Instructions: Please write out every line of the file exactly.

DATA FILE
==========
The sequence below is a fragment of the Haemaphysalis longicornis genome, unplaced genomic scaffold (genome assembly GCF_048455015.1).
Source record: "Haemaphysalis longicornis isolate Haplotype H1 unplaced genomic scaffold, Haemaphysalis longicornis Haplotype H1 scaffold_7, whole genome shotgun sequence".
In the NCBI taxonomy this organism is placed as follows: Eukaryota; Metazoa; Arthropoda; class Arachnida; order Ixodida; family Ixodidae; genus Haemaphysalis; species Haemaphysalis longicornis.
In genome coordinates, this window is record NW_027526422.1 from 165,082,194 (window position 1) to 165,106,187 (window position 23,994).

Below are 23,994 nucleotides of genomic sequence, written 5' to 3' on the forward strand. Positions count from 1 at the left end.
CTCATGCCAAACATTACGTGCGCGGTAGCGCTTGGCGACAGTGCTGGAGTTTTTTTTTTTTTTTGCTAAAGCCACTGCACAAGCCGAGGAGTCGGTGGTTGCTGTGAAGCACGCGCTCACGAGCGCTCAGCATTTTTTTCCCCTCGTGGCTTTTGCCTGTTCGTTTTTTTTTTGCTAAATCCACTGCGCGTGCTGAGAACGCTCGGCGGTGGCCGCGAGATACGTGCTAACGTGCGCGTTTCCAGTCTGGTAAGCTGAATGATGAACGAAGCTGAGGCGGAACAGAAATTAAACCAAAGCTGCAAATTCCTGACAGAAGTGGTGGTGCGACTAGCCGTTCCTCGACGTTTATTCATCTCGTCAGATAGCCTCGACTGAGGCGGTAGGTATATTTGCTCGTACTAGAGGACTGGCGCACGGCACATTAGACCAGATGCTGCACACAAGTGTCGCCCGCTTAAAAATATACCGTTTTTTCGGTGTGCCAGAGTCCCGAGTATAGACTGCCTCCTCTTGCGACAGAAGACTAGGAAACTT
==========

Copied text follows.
The sequence below is a fragment of the Haemaphysalis longicornis genome, unplaced genomic scaffold (genome assembly GCF_048455015.1).
Source record: "Haemaphysalis longicornis isolate Haplotype H1 unplaced genomic scaffold, Haemaphysalis longicornis Haplotype H1 scaffold_7, whole genome shotgun sequence".
In the NCBI taxonomy this organism is placed as follows: Eukaryota; Metazoa; Arthropoda; class Arachnida; order Ixodida; family Ixodidae; genus Haemaphysalis; species Haemaphysalis longicornis.
In genome coordinates, this window is record NW_027526422.1 from 165,082,194 (window position 1) to 165,106,187 (window position 23,994).

Below are 23,994 nucleotides of genomic sequence, written 5' to 3' on the forward strand. Positions count from 1 at the left end.
CTCATGCCAAACATTACGTGCGCGGTAGCGCTTGGCGACAGTGCTGGAGTTTTTTTTTTTTTTTGCTAAAGCCACTGCACAAGCCGAGGAGTCGGTGGTTGCTGTGAAGCACGCGCTCACGAGCGCTCAGCATTTTTTTCCCCTCGTGGCTTTTGCCTGTTCGTTTTTTTTTTGCTAAATCCACTGCGCGTGCTGAGAACGCTCGGCGGTGGCCGCGAGATACGTGCTAACGTGCGCGTTTCCAGTCTGGTAAGCTGAATGATGAACGAAGCTGAGGCGGAACAGAAATTAAACCAAAGCTGCAAATTCCTGACAGAAGTGGTGGTGCGACTAGCCGTTCCTCGACGTTTATTCATCTCGTCAGATAGCCTCGACTGAGGCGGTAGGTATATTTGCTCGTACTAGAGGACTGGCGCACGGCACATTAGACCAGATGCTGCACACAAGTGTCGCCCGCTTAAAAATATACCGTTTTTTCGGTGTGCCAGAGTCCCGAGTATAGACTGCCTCCTCTTGCGACAGAAGACTAGGAAACTT